Three basses into one input?

Discussion in 'Amps and Cabs [BG]' started by Sound Guy Paul, Jul 24, 2001.

  1. I have a problem. I have three basses that I play interchangebly. Is there any device out there that you can use to plug more than one bass into that goes into one input? If not, does anybody know how to rig this up?
  2. You've got a couple of options I reckon:

    - make a 3-into-1 1/4" cable (3x female into 1x male). Plug all basses into the female ends (using std 1/4" cables), then the 3-into-1 into your amp (fx, etc)

    - make a 3-way footswitch. 3 input jacks, one output jack, 3 latching footswitches. Wire all "common/-ve" connects from each input jack (the ring/sleeve terminal) to the common terminal on the output jack. Wire the "hot/+ve" connects from each input jack (the tip terminal) thru each footswitch, to the hot terminal output jack.

    A couple of things to watch out for:

    - Shielding - try to shield, or use shielded cable where possible. This is especially important if you go the 3-into-1 option and leave all basses connected (with volume down) - even with the volume down, the cables connecting the basses can still pick up EMF (radio/power/magnetic interference and hum).

    - Damn good quality footswitches - to prevent the demon "pop" when selecting. (i've recently built a channel boost switch for my Ampeg V4, and unfortunately the switch I used does just this!)

    I can draw you a schematic if you like...

    I just thought of something...sometimes on eBay and the like you can find things like Ampeg System Selectors and such...these are simple 1/4" jack patch bays for mating different amps with different speaker systems. Quite useless for anything but what they're designed for, so as such don't usually command too much $$
  3. A Boss LS-2 Line Selector will do the trick!
  4. JMX

    JMX Vorsprung durch Technik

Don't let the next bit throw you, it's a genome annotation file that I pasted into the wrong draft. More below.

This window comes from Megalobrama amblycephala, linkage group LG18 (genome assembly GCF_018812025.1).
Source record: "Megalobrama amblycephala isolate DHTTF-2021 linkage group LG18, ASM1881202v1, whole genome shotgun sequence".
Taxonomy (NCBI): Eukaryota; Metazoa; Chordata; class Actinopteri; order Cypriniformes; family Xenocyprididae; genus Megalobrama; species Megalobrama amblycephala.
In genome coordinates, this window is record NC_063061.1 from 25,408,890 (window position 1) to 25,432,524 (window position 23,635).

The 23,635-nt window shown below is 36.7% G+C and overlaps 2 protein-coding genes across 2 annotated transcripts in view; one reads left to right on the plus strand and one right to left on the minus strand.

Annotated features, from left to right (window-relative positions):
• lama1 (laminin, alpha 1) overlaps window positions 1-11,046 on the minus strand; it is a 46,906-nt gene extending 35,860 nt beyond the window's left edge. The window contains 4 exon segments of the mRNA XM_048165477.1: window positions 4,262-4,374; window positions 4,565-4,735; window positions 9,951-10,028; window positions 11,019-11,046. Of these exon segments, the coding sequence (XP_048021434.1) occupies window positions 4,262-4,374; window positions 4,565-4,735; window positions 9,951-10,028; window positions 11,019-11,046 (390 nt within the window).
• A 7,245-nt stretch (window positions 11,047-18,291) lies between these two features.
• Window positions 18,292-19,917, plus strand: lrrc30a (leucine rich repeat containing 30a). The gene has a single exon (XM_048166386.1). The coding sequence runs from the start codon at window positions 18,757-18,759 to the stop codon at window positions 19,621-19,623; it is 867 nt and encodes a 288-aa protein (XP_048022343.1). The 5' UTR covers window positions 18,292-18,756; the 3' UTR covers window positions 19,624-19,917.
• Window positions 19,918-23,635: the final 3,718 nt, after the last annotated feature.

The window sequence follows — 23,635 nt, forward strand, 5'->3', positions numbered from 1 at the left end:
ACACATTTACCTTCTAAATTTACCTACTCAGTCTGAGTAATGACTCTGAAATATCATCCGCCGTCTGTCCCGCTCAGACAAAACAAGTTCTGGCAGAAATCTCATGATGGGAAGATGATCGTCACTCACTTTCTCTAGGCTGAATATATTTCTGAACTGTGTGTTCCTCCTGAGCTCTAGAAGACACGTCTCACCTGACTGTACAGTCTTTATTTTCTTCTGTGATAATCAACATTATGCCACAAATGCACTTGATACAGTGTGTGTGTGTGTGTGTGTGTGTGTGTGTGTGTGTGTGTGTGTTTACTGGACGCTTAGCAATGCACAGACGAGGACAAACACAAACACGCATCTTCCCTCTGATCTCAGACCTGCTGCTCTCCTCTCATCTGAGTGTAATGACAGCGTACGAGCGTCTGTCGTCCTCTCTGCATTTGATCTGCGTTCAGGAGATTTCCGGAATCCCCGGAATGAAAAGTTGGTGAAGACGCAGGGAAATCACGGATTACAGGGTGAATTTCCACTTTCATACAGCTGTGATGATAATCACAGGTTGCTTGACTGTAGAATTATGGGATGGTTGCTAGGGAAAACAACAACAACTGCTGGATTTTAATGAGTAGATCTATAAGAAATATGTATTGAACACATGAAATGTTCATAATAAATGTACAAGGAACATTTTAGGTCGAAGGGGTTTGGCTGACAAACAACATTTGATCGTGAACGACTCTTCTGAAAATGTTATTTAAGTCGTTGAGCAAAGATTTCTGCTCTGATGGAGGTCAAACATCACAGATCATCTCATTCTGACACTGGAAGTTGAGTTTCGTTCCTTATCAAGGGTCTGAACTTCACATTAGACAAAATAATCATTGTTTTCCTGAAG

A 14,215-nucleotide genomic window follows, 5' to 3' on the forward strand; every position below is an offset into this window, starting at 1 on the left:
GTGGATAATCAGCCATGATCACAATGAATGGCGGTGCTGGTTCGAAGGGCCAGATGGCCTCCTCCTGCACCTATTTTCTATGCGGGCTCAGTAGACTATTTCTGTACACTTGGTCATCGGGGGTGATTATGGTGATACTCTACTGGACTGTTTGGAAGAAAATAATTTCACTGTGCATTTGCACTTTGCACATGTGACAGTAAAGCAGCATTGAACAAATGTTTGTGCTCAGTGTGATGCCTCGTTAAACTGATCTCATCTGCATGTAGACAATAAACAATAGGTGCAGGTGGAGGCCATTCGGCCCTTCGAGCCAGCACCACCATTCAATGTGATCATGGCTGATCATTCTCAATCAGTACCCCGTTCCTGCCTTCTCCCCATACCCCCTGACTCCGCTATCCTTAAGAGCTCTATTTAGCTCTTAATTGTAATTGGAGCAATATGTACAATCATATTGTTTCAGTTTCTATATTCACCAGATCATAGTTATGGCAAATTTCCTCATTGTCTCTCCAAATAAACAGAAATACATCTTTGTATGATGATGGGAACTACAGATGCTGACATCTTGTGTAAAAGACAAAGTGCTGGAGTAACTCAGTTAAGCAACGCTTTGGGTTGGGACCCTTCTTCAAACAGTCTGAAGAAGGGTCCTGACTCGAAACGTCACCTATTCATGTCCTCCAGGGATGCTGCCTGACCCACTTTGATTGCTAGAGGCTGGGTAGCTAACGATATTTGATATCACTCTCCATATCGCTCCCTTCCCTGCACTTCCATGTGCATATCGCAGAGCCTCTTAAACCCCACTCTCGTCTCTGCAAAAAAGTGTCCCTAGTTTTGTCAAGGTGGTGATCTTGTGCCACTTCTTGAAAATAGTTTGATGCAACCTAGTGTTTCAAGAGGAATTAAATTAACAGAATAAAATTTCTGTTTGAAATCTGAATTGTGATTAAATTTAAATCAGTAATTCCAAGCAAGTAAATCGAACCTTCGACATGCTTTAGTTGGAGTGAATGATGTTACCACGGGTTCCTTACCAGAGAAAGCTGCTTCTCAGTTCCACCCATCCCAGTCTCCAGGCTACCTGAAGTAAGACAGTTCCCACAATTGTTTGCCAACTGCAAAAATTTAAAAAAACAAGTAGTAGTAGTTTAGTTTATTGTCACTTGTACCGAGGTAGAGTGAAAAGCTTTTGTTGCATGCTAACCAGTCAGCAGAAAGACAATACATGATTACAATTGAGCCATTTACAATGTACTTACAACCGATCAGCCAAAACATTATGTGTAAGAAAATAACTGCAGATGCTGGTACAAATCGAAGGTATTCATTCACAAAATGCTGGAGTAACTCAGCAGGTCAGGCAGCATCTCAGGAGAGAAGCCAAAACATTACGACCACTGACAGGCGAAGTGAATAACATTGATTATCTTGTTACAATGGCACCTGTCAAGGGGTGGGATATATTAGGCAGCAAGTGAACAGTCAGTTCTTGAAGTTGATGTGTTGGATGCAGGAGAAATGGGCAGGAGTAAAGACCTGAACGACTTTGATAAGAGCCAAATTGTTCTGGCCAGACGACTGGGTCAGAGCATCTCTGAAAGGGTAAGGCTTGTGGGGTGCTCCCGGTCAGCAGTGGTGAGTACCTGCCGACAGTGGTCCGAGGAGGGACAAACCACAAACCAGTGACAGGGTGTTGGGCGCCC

Sep 4, 2000
    Cologne, Germany
    Lehle 3 @ 1

  5. Just unplug one bass and plug in another one. It's not that much trouble.

    Don't make the 3-1 thing. The signal will feed into the other 2 basses and you'll lose a lot of signal strength (it's an impedance/loading thing).

    Seriously, just walk over, unplug one cord from the amp, plug in the cord from the bass you want to play. It's the best option, and it's free! :D

  6. I'd build myself a simple 3 in 1 out mixer powered by a couple of 9Volt batteries. To get the best from your idea, you have to isolate each bass from each other so that they don't interact. At least, that's the best way IMHO.

    By just, in effect, joining all the basses together you'll be lucky if any of them sound as you want.

    If you have access to an electronics man all you need is 4 resistors and one op-amp (+ a little box, batteries, etc,). It shouldn't cost more than a few $ or £.

    Rockin John
  7. Thats all nice and good throbbinnut, but that would also involve work. and that is not good. But seriously, I have no problems doing that in practice, but it is slow to do that, and when you are in the middle of a show it is a hassle to put down the bass you were just playing, unplug it, find the cord for the next bass, plug it in, and then put the other bass on, rather than taking off one bass and just putting another on. I like the idea JMX had with the switcher, that is the sort of thing I was looking for. JMX, do you have an idea on the cost?